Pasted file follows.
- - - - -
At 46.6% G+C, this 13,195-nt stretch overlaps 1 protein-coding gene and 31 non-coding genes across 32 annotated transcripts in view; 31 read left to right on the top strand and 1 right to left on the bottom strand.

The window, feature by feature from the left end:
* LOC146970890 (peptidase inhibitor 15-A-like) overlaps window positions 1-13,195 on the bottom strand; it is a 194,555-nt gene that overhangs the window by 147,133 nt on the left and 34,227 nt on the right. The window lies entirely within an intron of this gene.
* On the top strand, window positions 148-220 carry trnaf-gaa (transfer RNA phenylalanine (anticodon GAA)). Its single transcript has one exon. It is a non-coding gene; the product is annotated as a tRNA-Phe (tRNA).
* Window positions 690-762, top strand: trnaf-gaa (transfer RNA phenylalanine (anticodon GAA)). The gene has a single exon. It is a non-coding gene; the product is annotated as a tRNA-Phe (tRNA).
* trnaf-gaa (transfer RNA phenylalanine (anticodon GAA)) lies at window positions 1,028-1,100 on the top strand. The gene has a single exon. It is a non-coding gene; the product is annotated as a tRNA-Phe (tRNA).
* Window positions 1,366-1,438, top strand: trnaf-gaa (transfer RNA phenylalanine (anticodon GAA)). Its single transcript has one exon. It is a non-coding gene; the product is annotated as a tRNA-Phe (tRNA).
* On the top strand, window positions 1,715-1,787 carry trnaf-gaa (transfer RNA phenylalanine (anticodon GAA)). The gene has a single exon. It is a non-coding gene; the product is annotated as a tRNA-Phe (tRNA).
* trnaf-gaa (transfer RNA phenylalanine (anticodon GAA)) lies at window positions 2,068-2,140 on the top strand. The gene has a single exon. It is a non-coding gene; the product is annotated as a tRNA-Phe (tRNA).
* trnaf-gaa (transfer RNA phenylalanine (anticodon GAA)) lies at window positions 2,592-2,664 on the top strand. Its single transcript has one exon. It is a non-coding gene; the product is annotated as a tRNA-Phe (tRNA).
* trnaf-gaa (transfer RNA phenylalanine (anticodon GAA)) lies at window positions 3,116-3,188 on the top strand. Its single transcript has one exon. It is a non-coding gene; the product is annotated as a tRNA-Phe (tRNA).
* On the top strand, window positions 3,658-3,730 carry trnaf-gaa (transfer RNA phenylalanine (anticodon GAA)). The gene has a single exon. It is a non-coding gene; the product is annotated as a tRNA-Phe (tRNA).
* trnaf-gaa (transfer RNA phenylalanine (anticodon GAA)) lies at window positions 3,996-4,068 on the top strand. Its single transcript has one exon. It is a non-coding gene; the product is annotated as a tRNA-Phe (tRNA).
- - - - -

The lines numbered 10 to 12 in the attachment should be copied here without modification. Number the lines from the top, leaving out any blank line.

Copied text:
* trnaf-gaa (transfer RNA phenylalanine (anticodon GAA)) lies at window positions 2,592-2,664 on the top strand. Its single transcript has one exon. It is a non-coding gene; the product is annotated as a tRNA-Phe (tRNA).
* trnaf-gaa (transfer RNA phenylalanine (anticodon GAA)) lies at window positions 3,116-3,188 on the top strand. Its single transcript has one exon. It is a non-coding gene; the product is annotated as a tRNA-Phe (tRNA).
* On the top strand, window positions 3,658-3,730 carry trnaf-gaa (transfer RNA phenylalanine (anticodon GAA)). The gene has a single exon. It is a non-coding gene; the product is annotated as a tRNA-Phe (tRNA).